Isn’t it annoying sometimes when you are playing back mp3s and the you have to keep dashing for the volume control because the playback volume can differ dramatically from track to track. This can occur particularly for older CDs that weren’t recorded in a modern studio. Although some mp3 players like iTunes try to fix this using ‘soundcheck’ to make each track play back at the same volume, they don’t tend to work very well.
The best way of achieving a constant playback volume is to use MP3Gain. MP3Gain adds extra information to the tags within the mp3 file to ensure that all tracks have the same volume. It does this by using an algorithm to calculate how loud the file actually sounds to a human’s ears. It also does this in a lossless way so it doesn’t impact the quality of your music files, and the modifications are fully reversible if you don’t like the results.
To use MP3Gain on your music collection do the following:
(I) Download and install the latest version of MP3Gain
(II) Once installed select the following options:
- Options -> Add subfolders
- Options -> Preserve file date/time
- Options -> Don’t clip when doing Track Gain Options
(III) Now click on ‘add folder’ or ‘add file’ in the header to add your music files
(IV) Now you need to apply gain. There are two ways of doing this. You can either analyse each track (‘Track Gain’)individually to increase/decrease the volume to your target level. Or, you can analyse each album and apply the gain to the whole album so that the albums average volume hits your target level. I prefer applying ‘Album Gain’ as Artists often deliberately make some tracks louder or quieter. If you don’t tend to listen to complete albums at a time then ‘Track Gain’ is for you.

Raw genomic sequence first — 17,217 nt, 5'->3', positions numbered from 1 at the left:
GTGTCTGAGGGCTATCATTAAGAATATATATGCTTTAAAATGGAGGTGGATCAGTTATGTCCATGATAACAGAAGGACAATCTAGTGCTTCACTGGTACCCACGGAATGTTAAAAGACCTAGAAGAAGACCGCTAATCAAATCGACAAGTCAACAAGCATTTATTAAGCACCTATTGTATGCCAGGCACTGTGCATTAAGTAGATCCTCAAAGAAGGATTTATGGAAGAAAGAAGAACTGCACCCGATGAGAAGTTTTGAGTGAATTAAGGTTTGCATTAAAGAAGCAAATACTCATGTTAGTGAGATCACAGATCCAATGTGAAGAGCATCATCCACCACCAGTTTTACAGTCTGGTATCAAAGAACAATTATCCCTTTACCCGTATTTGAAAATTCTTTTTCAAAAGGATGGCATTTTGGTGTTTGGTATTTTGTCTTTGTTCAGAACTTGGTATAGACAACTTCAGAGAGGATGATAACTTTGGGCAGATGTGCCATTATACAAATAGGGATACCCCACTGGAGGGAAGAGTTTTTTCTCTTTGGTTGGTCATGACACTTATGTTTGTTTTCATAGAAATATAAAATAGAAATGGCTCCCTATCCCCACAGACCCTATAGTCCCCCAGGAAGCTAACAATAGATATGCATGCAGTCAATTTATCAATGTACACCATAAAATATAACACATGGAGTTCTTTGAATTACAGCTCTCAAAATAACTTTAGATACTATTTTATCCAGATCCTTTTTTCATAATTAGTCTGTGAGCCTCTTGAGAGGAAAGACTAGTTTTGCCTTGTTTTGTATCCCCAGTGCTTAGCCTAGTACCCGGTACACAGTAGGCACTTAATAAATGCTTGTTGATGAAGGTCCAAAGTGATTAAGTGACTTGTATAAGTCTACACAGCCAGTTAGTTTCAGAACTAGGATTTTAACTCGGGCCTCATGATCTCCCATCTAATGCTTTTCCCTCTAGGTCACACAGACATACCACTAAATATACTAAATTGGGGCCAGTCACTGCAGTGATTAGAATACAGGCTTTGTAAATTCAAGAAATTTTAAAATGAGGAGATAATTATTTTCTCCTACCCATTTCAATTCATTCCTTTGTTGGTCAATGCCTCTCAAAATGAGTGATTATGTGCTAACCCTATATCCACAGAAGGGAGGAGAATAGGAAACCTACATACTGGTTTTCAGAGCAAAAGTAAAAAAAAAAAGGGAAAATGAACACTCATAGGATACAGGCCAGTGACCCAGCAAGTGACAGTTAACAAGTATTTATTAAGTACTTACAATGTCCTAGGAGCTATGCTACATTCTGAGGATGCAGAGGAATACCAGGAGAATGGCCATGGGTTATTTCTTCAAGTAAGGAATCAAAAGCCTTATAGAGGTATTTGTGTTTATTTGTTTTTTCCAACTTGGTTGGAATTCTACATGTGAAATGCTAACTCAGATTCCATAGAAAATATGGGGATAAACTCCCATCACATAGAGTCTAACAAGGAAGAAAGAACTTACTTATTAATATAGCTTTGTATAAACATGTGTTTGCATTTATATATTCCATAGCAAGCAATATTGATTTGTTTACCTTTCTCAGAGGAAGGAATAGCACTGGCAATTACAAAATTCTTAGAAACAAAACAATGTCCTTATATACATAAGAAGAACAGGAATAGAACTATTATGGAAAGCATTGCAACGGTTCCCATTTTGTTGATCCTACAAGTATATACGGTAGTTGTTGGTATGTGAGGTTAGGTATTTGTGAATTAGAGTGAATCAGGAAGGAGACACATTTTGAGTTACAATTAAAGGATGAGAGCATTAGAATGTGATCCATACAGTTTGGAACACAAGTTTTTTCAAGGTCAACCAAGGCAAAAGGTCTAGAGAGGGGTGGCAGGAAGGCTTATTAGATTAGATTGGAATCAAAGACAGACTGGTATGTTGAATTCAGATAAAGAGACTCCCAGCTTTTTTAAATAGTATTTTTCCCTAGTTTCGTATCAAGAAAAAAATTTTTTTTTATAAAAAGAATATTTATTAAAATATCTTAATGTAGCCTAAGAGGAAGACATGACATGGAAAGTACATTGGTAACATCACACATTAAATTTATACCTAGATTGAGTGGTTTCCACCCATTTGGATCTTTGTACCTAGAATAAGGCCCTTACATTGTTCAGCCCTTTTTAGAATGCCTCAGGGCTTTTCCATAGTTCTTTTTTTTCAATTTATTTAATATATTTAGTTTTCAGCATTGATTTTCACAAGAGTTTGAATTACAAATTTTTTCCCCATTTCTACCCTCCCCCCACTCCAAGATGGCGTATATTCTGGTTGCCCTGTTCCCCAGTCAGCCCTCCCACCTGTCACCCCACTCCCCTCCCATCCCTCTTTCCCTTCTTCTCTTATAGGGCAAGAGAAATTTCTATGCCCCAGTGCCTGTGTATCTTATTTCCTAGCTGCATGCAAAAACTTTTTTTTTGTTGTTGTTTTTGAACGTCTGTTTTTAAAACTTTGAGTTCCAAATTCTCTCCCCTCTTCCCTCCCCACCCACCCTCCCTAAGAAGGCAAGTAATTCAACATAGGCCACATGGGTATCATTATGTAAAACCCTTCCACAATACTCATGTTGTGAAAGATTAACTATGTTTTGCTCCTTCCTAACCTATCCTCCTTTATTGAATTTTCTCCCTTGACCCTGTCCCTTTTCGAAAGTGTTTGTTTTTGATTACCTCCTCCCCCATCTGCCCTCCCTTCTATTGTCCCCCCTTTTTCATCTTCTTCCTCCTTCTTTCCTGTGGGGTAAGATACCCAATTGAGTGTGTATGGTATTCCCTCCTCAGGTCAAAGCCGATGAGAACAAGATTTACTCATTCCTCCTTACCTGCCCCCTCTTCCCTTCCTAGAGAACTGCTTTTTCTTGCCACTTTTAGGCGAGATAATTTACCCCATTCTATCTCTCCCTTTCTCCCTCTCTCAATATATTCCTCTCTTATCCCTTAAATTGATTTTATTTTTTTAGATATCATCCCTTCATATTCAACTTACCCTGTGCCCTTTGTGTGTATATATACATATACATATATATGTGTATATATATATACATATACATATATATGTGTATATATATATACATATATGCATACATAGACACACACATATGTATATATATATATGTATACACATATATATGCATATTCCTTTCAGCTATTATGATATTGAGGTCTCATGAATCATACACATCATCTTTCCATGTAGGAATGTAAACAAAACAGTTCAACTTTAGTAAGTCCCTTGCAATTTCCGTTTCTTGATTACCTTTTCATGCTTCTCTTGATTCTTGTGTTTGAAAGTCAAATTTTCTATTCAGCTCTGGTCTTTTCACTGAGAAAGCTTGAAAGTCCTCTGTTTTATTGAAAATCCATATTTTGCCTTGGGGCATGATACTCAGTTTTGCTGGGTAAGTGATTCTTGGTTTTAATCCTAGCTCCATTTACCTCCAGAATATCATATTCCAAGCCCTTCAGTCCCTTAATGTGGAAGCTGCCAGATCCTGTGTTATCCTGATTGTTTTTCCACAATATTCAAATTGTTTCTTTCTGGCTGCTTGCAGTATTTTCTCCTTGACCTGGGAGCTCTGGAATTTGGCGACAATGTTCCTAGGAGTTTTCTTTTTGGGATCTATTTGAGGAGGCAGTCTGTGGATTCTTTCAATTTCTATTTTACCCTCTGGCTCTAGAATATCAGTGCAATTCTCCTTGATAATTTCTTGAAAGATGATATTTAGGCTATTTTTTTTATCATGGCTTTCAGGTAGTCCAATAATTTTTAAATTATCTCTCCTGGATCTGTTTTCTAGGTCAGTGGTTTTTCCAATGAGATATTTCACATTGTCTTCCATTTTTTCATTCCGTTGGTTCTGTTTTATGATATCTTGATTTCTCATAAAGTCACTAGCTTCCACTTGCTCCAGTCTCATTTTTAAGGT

- Track Gain: If ‘Track Gain’ isn’t displayed on your toolbar, click the drop-down next to ‘Album Gain’ and select ‘Track Gain’. Then click the ‘Track Gain’ button and let it run (note: for large libraries this could take a while).
- Album Gain: If ‘Album Gain’ isn’t displayed on your toolbar, click the drop-down next to ‘Track Gain’ and select ‘Album Gain’. Then click the ‘Album Gain’ button and let it run (note: for large libraries this could take a while).
(V) Clipping: If you are lucky, then you won’t need to do this last stage. “Clipping” is when the music hits max volume and gets distorted. This can be present in a file before the gain was calculated, and sometimes applying gain can introduce clipping.
If any of your tracks have a “Y” under the ‘clip(Track)’ or ‘clip(album)’ columns then click ‘Modify Gain’ in the menu bar , and select ‘Apply Max-No-clip Gain for Album‘. This will physically apply the album gain changes to the file(s).
One final note. If you are a iTunes user, I would recommend turning SoundCheck off. Not only does MP3Gain do a much better job, if you use Soundcheck on files that were already in your music library and you’ve just applied gains, iTunes calculations will now be out. If you’re determined to use SoundCheck, you’ll need to reimport your files again and let iTunes do it’s initial analysis (WARNING – YOU WILL LOSE PLAYLISTS, RATINGS AND PLAYCOUNTS!)